The Grey Lady is also trying to create the largest online archive of polling place photographs taken by voters. Add your photo to the mix under a Creative Commons license on the Polling Places page.

Addicted to Flickr? Editors at Yahoo News will be culling election-related photos from the site and posting them on and Put the word “election” somewhere in the title, comment or tag to be part of the search.

If you’re going to be out and about, bookmark the Online NewsHour’s mobile site. In addition to updates on the election, there’s a handy list of poll closing times and electoral votes.

NPR political analyst Ken Rudin has predicted Obama will win the race, but as we know, it ain’t over till it’s over. Want to map your own hypothetical outcome? Check out the You Predict map. The NewsHour will begin its TV broadcast at 9 p.m. ET, but you can follow developing coverage online now.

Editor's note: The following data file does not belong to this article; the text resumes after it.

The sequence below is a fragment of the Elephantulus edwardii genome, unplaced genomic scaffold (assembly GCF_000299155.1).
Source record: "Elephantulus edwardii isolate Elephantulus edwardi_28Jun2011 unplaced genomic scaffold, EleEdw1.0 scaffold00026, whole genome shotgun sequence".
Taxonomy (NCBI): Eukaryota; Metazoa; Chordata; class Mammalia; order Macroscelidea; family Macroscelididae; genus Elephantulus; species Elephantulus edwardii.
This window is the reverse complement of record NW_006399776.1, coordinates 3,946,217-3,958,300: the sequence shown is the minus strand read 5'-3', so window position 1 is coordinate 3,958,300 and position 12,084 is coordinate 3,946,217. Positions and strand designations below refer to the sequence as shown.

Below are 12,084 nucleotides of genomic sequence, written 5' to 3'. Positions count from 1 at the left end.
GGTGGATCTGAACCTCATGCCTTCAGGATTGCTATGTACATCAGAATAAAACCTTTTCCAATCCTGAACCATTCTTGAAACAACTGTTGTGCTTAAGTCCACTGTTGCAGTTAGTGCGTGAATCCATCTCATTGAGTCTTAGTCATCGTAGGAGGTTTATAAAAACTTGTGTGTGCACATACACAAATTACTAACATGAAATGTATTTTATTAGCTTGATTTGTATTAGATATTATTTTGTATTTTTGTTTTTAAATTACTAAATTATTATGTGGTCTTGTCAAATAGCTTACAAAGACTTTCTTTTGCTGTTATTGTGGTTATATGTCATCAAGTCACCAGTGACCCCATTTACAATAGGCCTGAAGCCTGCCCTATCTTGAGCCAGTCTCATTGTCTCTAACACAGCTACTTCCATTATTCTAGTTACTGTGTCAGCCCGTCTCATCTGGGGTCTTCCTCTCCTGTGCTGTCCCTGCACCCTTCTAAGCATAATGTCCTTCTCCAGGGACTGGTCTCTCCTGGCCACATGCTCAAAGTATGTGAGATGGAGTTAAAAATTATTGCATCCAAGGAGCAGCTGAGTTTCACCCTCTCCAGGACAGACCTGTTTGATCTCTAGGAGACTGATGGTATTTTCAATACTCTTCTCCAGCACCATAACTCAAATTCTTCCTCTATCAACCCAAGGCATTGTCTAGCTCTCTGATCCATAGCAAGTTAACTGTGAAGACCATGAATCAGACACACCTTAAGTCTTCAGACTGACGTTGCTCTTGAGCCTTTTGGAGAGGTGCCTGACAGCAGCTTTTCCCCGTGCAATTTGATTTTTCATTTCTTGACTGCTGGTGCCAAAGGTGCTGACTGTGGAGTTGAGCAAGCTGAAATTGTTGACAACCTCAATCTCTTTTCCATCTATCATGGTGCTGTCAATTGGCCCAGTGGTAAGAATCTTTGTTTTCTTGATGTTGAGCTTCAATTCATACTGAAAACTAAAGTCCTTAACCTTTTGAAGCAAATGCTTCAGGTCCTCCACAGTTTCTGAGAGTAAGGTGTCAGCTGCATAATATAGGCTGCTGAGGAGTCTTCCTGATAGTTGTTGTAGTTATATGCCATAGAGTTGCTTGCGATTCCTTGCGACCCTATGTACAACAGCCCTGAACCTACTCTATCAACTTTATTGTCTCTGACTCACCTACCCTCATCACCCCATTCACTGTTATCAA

The Star-News may create the longest CoverItLive transcript ever with its Election Day live blog, which begins at 6:30 a.m. ET. The Wilmington, N.C., news organization reports record early voting returns in several counties. Thousands more are expected at the polls tomorrow., the website of the St. Louis Post-Dispatch, will have their reporters and photographers out in force, documenting any polling problems that may occur. In addition, they’ll be streaming Qik video from separate Democratic and Republican election parties, blogging and posting staff and reader photos. The content will go live Tuesday afternoon. Keep tabs on the coverage at

On the West Coast, the popular L.A. Times blogs Top of the Ticket and L.A. Now will be posting updates throughout the day. Around 4 p.m. PT, the homepage will flip from the usual center art surrounded by story links to an electoral map that will track returns for the presidential race as well as 12 hotly contested propositions. Sometime after, the site will launch a separate section on California.

MSNBC will be revamping its homepage for elections coverage. Before then, you can embed a customizable live results widget like the one below on your site.

Photo by Hilary McHone/Flickr